Amerigo Vespucci

Amerigo Vespucci (/vɛˈspuːtʃi/;[1] Italian: [ameˈriːɡo veˈsputtʃi]; March 9, 1454 – February 22, 1512) was an Italian explorer, financier, navigator, and cartographer who was born in the Republic of Florence. Sailing for Portugal around 1501-1502, Vespucci demonstrated that Brazil and the West Indies were not Asia's eastern outskirts (as initially conjectured from Columbus' voyages) but a separate, unexplored land mass colloquially known as the New World. It came to be called "the Americas", a name derived from Americus (the Latin version of Vespucci's first name).[2][3] He became a citizen of the Crown of Castile and died in Seville (1512).[4]

Amerigo Vespucci
Portrait of Amerigo Vespucci
Posthumous portrait in the Giovio Series at the Uffizi in Florence, attributed to Cristofano dell'Altissimo
BornMarch 9, 1454
Florence, Republic of Florence (Italy)
DiedFebruary 22, 1512 (aged 57)
Other namesAmérico Vespucio (Spanish)
Americus Vespucius (Latin)
Américo Vespúcio (Portuguese)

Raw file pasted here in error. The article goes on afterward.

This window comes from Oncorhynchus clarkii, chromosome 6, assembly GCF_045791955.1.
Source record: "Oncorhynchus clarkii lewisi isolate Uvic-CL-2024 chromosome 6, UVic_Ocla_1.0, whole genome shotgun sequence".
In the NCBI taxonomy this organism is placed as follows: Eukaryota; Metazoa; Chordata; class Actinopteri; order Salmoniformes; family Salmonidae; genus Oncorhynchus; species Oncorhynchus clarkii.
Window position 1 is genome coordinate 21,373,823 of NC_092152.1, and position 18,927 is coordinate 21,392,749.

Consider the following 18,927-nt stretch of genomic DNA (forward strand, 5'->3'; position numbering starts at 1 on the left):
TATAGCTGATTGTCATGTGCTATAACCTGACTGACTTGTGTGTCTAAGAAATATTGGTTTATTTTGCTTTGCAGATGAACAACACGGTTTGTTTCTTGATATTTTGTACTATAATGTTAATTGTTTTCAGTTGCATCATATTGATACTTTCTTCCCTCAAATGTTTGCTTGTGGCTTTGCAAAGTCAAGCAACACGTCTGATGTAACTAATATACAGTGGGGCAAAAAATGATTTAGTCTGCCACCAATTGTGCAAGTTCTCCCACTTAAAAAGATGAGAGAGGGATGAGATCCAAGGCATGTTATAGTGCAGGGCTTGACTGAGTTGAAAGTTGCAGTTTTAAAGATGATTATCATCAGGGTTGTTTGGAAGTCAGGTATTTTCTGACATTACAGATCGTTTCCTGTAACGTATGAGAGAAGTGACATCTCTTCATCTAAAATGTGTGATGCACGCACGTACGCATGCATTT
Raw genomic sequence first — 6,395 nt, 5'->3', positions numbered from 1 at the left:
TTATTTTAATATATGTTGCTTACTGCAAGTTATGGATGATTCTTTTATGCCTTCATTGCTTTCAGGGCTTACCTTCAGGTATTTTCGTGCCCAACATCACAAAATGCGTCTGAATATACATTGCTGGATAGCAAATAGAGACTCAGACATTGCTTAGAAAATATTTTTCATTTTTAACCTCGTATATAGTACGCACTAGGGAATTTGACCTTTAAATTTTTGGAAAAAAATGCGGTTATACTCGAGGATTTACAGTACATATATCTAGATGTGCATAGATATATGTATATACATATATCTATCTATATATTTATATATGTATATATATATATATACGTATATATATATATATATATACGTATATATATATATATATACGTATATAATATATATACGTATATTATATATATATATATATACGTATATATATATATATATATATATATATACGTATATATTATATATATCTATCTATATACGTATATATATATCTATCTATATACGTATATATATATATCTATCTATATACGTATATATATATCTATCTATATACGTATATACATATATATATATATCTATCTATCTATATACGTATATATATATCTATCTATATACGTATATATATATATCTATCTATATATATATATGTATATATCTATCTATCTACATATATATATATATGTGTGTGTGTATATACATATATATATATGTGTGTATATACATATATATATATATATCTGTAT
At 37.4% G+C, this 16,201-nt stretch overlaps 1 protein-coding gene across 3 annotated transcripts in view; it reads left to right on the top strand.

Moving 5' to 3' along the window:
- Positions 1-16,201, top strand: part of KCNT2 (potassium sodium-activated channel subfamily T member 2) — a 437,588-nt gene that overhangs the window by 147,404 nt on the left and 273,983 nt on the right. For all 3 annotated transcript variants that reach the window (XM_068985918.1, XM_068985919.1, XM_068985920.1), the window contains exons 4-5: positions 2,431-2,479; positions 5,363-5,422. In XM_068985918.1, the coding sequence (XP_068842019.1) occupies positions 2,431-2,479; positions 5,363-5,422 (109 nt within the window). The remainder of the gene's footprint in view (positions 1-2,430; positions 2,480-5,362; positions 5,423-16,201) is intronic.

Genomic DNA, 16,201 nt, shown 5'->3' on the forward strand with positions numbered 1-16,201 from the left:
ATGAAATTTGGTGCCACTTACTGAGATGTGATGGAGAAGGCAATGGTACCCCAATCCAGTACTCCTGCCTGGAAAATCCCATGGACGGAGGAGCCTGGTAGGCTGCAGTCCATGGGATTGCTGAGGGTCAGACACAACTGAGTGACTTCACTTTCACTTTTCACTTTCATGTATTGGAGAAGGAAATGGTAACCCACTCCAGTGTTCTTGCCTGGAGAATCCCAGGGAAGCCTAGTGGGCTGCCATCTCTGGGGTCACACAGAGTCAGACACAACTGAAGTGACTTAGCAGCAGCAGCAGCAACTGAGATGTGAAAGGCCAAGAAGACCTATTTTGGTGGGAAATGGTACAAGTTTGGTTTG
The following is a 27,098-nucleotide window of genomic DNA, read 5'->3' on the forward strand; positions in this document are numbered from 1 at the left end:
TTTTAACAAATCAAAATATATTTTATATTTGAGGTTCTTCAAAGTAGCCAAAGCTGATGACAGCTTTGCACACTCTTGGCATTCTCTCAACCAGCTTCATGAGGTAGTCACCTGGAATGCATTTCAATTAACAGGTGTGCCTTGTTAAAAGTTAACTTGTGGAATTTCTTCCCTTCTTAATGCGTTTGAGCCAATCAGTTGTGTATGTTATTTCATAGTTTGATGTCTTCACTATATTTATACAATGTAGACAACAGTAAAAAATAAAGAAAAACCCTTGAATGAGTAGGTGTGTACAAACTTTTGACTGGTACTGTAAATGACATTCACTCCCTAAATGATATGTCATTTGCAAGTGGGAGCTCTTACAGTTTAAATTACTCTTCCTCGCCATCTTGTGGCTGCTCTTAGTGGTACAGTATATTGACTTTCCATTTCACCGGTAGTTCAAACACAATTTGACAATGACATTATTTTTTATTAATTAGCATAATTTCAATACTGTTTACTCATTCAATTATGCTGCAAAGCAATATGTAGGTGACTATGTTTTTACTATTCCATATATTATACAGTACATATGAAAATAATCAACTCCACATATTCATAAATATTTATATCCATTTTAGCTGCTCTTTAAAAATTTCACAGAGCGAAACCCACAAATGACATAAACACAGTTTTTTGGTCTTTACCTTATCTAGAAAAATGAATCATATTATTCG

Alberigo Vespucci
OccupationMerchant, explorer, cartographer
Known forDemonstrating to Europeans that the New World was not Asia but a previously-unknown fourth continent[a]
AmerigoVespucci Signature


Birthplace of Amerigo Vespucci · HHWIX645
Vespucci's birthplace

Vespucci was born and raised in Florence, on the Italian Peninsula. He was the third son of Ser Nastagio (Anastasio) Vespucci, a Florentine notary, and Lisabetta Mini;[5][6] Anastasio's father was also named Amerigo.[7] His family lived near All Saints' Church in Ognissanti, which was also known as San Salvatore, which may have influenced his naming of the Bay of All Saints and the city of Salvador, Bahia.[8]